Re: 2445A calibration

Chuck Harris

There are many disassemblers that actually emulate the target
code to determine the exact way it operates... all in software.

CAL01 doesn't have much to do with CAL02.

Which attenuator settings give you the RANGE error when running

-Chuck Harris

maxim.vlasov@... wrote:


I've been using all sorts of LAs since the beginning of 90s in the reverse engineering for the systems with scarse or no technical documentation. Simply at the start I had my own home built machine initially based on Intel FlexLogic ICs (they had the fastest clock rate in 1993) then switching to Altera FLEX/APEX families. Then at the beginning of 2000s HP/Agilent LAs with a deep memory became available at the bargain prices. I talk mainly about the arcade machine HW (as this role goes I analyze the chipset architecture in details and re-produce its functional analogues for the FPGA/semicustom IP implementation) which are not the simple uP based HW (Tek is a such example). So, I know something about the reverse engineering bringing the concrete examples ;))

Everyone in the embedded "professional" hacking knows IDA. This is not a panacea as a cross-platform disassembler, but almost and certainly the best of all. But since there is a lot's of the dynamic code in the FW (especially when ppl translating from C++), which can't be analyzed statically (by the disassembler), this runtime can be only analyzed on the working maching by using the LA even without any built-in inverse assembler. So the synergy of both are required to understand the code architecture. Getting the architecture, control and data flow and symbolizing the source is the most important steps. Also we shouldn't forget that the source can be actually compiled by not a very optimal compiler generating the spagetty code.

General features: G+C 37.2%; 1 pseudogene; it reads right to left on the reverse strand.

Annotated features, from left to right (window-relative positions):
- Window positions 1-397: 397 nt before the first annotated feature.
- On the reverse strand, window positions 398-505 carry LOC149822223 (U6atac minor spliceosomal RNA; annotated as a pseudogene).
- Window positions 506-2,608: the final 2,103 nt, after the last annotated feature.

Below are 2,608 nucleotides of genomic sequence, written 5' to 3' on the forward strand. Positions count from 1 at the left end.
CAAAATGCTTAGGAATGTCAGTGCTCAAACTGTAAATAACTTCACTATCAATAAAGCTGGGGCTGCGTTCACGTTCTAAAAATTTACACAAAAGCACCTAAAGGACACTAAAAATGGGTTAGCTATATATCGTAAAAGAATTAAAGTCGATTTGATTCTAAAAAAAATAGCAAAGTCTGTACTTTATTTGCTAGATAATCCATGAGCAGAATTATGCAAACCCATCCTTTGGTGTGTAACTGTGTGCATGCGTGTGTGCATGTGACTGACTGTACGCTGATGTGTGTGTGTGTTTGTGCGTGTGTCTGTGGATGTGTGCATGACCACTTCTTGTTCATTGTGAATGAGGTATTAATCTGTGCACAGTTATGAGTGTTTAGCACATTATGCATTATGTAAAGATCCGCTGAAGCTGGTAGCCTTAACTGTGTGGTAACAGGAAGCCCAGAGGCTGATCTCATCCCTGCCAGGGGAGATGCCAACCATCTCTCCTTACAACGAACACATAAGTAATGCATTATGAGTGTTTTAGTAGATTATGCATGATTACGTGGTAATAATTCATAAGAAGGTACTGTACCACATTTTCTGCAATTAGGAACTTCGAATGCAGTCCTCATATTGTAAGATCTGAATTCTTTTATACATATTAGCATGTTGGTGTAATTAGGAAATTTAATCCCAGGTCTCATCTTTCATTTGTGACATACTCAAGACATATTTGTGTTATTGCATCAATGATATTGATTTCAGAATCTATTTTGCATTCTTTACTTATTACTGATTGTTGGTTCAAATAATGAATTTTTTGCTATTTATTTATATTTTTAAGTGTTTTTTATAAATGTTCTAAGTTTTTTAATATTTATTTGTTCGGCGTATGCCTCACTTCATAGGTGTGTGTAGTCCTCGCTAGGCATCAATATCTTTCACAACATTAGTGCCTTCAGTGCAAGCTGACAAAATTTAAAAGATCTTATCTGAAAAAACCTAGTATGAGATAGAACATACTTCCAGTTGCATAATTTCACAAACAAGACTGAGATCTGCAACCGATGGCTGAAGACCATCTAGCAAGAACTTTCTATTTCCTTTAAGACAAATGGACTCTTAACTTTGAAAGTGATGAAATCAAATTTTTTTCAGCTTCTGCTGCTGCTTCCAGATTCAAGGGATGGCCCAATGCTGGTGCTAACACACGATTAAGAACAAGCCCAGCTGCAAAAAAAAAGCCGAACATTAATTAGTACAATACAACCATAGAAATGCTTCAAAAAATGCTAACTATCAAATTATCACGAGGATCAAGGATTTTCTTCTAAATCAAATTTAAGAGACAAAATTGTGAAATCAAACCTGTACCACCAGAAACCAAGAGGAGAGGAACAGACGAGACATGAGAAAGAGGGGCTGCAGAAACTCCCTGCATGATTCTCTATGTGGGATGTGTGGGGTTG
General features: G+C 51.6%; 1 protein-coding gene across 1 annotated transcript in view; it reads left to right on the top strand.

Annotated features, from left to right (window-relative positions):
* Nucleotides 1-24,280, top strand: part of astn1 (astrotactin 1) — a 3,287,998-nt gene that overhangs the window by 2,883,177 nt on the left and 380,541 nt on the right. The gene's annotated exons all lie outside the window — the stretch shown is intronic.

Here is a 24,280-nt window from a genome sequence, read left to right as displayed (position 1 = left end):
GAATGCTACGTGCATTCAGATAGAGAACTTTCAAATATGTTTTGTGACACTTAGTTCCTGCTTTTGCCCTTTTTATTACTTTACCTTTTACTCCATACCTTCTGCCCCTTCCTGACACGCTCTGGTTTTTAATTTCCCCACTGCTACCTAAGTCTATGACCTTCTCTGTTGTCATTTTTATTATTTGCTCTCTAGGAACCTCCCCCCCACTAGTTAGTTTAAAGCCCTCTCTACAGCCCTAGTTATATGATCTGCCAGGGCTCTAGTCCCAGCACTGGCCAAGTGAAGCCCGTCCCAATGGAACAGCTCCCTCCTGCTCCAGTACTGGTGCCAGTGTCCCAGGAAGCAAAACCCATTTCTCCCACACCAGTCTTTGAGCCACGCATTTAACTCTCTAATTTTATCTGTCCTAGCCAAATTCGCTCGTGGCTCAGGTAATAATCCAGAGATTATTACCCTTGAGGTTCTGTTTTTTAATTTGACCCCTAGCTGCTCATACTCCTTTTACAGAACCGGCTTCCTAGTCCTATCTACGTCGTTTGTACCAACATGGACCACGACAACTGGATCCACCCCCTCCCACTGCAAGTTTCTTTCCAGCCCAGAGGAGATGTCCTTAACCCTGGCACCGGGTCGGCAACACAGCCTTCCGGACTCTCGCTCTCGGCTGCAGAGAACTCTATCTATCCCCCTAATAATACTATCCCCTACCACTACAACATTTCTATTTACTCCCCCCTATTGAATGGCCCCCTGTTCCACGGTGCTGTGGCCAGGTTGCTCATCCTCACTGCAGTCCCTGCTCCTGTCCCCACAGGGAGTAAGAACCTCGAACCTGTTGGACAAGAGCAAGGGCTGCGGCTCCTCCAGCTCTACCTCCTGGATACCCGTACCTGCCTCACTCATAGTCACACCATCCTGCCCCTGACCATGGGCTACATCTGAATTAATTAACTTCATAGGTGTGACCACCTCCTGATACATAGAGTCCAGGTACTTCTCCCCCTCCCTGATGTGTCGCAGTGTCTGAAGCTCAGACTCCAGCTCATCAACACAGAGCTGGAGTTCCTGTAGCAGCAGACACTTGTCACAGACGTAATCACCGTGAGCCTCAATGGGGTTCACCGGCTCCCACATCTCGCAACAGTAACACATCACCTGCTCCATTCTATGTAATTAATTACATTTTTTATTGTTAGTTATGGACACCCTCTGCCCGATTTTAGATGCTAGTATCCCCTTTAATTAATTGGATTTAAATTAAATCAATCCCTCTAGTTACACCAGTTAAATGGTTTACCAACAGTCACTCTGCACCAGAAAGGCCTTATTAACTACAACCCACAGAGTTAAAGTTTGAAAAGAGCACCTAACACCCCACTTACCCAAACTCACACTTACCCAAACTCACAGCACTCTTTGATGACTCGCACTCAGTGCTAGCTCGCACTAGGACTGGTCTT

From all the above, the current example (Tek 6802 base platform) is quite simple, HW is all documented and it can be analyzed statically. But due to the code volume superimposing the calls will be necessary and there the LA will be undispensable.
Back to the oscilloscope, I've got 2445a CAL01 re-calibrated. This time I got it right (digital scopes unfortunately are quite useless). Still CAL02 gives the LIMIT error. But what I also noticed is that when I put the time cursors to the 1st and 11st vertical line the displayed frequency/period gives the precise value in seconds. However, it seems that when I just put them one division apart or a few, then I do have the error in the displayed delta T. Negative if both cursors are to the left from the center and positive when both to the right. It seems like there is a problem with the DAC linearity or something in its path.
IMHO this kind of error then hits back in CAL02.

What do you think?

Thank you again and all the Best,


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